Photo: Mohd Rasfan Agence France-Presse
The Study will focus on sexual abuse, emotional and physical-suffered by athletes, as well as cases of negligence, harassment, bullying, intimidation, exploitation and discrimination.
After high profile cases of athletes victims of assault and harassment, a study will be conducted on all forms of abuse experienced by athletes in Canada.
The last survey of this kind has taken place there are more than 20 years, ” says Athletescan, the Association of the athletes of the canadian national team, which will be at the helm of the project.
The study will be conducted in collaboration with researchers from the University of Toronto and receives financial support from the federal government. It is designed so that athletes have a key role in its formulation, argues Athletescan.
It will focus on sexual abuse, emotional and physical-suffered by athletes, as well as cases of negligence, harassment, bullying, intimidation, exploitation and discrimination.
Among the cases that have received attention is that of Bertrand Charest : the ex-coach of the junior team canada’s women’s alpine skiing has been convicted, in 2017, of 37 counts of the indictment for crimes of a sexual nature. He has been sentenced to 12 years in prison. The man is however, his findings of guilt and his sentence.
Since the last prevalence study of this kind, there are more than 20 years ago, the climate in regards to the awareness, understanding and disclosure of abuse, has radically changed
— Ashley Labrie
And this is not the only case : among others, the ex-coach Michel Arsenault was arrested last year for sexual assault and assault on gymnasts. Sheldon Kennedy, a former professional hockey player in the NHL, has been for many years sexually assaulted by his coach Graham James.
And then very recently, a survey of CBC/Radio-Canada has reported that 340 coaches of amateur sport have been accused of a sexual offence in the course of the past 20 years in Canada.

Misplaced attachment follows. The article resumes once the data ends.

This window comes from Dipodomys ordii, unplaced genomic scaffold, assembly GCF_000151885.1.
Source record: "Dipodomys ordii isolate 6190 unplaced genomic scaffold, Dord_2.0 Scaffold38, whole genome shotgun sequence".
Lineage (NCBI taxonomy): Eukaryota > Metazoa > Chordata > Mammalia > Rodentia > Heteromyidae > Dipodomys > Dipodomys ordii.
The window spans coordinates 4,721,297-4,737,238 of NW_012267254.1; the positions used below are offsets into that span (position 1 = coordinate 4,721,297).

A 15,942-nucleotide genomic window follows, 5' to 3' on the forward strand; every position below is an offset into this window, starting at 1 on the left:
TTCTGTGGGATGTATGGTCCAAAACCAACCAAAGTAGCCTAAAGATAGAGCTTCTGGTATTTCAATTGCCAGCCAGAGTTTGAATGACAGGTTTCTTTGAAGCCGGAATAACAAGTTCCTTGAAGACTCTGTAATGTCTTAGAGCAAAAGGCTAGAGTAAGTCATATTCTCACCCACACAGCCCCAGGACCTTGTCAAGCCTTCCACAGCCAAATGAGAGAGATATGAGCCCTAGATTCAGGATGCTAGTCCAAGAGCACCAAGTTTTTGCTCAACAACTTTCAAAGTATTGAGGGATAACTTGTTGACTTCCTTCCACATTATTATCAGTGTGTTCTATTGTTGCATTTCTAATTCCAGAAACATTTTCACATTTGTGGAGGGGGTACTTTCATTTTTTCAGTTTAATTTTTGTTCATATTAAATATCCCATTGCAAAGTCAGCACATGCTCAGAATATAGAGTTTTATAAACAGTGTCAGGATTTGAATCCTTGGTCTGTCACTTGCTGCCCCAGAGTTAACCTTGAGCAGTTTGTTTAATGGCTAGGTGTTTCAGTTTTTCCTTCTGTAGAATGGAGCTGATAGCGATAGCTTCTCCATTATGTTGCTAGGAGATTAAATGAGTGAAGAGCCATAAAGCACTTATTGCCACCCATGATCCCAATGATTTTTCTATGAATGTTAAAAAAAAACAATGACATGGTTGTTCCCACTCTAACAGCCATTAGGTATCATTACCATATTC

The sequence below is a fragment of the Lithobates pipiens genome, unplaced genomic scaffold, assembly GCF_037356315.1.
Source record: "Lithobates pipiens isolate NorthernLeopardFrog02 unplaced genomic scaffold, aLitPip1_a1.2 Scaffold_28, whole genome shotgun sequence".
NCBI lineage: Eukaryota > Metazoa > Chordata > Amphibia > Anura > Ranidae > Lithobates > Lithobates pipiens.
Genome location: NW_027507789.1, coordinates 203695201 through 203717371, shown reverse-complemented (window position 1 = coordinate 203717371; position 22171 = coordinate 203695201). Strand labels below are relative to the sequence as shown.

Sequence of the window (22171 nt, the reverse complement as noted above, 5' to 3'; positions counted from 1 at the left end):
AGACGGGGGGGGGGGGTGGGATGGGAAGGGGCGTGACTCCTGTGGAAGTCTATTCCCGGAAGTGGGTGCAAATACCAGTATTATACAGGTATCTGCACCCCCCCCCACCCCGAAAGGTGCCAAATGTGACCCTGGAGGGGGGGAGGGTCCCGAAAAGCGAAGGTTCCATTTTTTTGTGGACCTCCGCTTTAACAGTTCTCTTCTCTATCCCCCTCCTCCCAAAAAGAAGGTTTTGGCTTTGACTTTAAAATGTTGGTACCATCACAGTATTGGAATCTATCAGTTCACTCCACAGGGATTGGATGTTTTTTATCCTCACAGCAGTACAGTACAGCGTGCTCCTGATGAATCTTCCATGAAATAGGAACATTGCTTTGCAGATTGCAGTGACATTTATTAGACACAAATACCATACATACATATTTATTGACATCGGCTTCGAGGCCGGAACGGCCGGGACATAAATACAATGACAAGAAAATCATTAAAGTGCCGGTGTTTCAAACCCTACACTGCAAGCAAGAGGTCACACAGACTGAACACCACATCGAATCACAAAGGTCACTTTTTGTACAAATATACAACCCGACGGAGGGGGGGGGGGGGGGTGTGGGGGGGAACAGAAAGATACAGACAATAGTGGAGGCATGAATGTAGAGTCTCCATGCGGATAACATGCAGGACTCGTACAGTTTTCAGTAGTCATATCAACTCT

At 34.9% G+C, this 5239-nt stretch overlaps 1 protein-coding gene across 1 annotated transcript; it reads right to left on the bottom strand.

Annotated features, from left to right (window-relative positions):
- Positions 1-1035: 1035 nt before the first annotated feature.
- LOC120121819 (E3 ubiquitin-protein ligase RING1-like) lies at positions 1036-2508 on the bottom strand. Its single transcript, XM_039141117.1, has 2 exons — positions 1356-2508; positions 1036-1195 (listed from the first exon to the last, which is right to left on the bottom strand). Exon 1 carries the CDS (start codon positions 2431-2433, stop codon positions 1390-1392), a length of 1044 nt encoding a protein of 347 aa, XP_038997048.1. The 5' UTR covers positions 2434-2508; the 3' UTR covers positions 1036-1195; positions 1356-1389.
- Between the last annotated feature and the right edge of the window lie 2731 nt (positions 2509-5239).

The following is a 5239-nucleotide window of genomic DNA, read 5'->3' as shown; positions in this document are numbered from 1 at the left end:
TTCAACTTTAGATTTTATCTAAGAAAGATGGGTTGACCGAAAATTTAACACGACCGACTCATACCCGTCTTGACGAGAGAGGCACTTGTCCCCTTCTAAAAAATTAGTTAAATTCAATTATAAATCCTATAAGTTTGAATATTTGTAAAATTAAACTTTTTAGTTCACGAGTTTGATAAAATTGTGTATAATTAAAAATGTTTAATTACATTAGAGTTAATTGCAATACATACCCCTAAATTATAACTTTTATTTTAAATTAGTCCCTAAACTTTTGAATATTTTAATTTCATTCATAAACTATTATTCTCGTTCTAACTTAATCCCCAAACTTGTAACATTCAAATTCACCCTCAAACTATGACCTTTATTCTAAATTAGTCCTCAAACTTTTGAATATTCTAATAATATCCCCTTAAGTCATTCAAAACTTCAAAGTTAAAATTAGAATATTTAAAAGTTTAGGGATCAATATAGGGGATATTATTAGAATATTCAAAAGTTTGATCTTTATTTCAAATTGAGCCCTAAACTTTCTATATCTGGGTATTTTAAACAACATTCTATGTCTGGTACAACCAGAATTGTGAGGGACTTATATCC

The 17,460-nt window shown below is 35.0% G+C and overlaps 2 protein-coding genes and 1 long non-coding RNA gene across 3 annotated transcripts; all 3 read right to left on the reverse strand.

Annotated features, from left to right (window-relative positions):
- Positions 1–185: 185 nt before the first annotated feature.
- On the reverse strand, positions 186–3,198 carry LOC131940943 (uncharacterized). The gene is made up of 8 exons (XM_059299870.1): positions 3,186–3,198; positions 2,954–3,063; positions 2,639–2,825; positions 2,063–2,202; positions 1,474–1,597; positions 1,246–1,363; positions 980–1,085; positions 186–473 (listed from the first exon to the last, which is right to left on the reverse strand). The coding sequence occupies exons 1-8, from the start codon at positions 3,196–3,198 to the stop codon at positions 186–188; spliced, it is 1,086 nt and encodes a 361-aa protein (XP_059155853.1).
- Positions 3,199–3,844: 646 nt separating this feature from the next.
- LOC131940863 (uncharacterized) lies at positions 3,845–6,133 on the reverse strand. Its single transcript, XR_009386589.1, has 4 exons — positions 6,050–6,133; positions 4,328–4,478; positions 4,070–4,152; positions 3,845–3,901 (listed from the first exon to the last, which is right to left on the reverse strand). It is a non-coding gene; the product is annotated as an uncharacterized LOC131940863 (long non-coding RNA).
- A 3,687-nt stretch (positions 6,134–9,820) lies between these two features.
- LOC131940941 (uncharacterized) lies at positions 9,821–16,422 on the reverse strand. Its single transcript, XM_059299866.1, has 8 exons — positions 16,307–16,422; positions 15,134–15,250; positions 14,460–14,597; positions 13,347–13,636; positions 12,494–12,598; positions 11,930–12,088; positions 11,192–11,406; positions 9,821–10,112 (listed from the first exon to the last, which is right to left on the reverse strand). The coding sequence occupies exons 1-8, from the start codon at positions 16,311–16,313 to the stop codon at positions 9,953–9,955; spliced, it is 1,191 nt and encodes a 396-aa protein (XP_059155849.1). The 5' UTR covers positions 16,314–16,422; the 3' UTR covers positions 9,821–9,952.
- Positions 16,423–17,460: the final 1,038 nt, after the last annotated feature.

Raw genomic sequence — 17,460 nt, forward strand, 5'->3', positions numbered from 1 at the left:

“A cultural change systemic is necessary,” insists the canadian government in a press release.
Because the canadian athletes have the right to enjoy their sport in an environment free of abuse, discrimination and harassment, he notes.
The ex-olympian Allison Forsyth — one of the victims of Bertrand Charest — brings its support to this study. “As a victim of abuse and harassment, I can’t tell you how great this job is important,” she says in a video message. She leads the working group on safety in the sport of Athletescan, composed of olympic and paralympic athletes.
“Identify gaps “
“Since the last prevalence study of this kind, there are more than 20 years ago, the climate in regards to the awareness, understanding and disclosure of abuse, has radically changed. These behaviors have become the most common threats for those who do sports and are detrimental to the positive influence that sport can have on society. With a better understanding of what are currently high-level athletes, we will be better placed to identify gaps in the sport system and take measures to ensure the safety of the sporting environment for the benefit of all “, said by press release Ashley Labrie, executive director of Athletescan.
Ottawa believed that the results of the survey will help them to make informed decisions in order to ensure safety in the sport.
Because it aims to identify opportunities to better promote the well-being of athletes, to assess whether they are comfortable reporting cases of child abuse and to make recommendations on new initiatives to fight the abuse, discrimination and harassment. Because it is not easy for the athletes, often young people, to denounce their aggressor.
In their civil suit against Alpine Canada, the employer of Bertrand Charest, three of his victims alleged specifically that the sports federation has not done anything to protect them and preferred to close the eyes, to preserve its image and keep sponsors. They argue, in the proceeding, as the organisation has not even taken the most basic measures so that they do not undergo such abuse.